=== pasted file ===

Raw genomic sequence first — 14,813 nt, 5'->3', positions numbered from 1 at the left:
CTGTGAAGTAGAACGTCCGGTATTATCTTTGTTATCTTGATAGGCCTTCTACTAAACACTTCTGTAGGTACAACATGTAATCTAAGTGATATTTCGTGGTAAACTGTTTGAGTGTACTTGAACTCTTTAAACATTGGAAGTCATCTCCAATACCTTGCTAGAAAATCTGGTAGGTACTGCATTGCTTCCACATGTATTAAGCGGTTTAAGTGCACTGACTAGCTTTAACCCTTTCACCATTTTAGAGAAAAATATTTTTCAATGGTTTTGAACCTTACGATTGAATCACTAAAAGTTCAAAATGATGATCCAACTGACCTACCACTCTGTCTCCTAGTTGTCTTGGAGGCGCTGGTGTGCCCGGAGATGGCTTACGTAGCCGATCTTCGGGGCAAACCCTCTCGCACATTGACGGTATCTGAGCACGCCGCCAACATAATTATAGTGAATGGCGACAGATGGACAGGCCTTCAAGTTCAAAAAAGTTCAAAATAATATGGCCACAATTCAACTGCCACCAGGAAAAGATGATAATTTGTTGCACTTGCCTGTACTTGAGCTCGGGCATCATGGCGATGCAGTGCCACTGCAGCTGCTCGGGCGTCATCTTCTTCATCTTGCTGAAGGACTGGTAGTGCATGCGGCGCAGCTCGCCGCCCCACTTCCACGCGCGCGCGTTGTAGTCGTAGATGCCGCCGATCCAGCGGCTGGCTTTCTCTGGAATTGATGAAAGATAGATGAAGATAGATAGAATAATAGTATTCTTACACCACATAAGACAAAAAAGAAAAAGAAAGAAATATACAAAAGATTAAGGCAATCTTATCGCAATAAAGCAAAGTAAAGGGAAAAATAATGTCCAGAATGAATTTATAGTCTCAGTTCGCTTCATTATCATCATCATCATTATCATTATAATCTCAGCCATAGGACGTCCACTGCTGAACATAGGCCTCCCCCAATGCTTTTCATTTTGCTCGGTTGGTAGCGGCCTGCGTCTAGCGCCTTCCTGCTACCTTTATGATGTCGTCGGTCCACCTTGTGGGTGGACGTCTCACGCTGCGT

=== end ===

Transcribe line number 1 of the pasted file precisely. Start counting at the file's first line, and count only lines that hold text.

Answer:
Raw genomic sequence first — 14,813 nt, 5'->3', positions numbered from 1 at the left: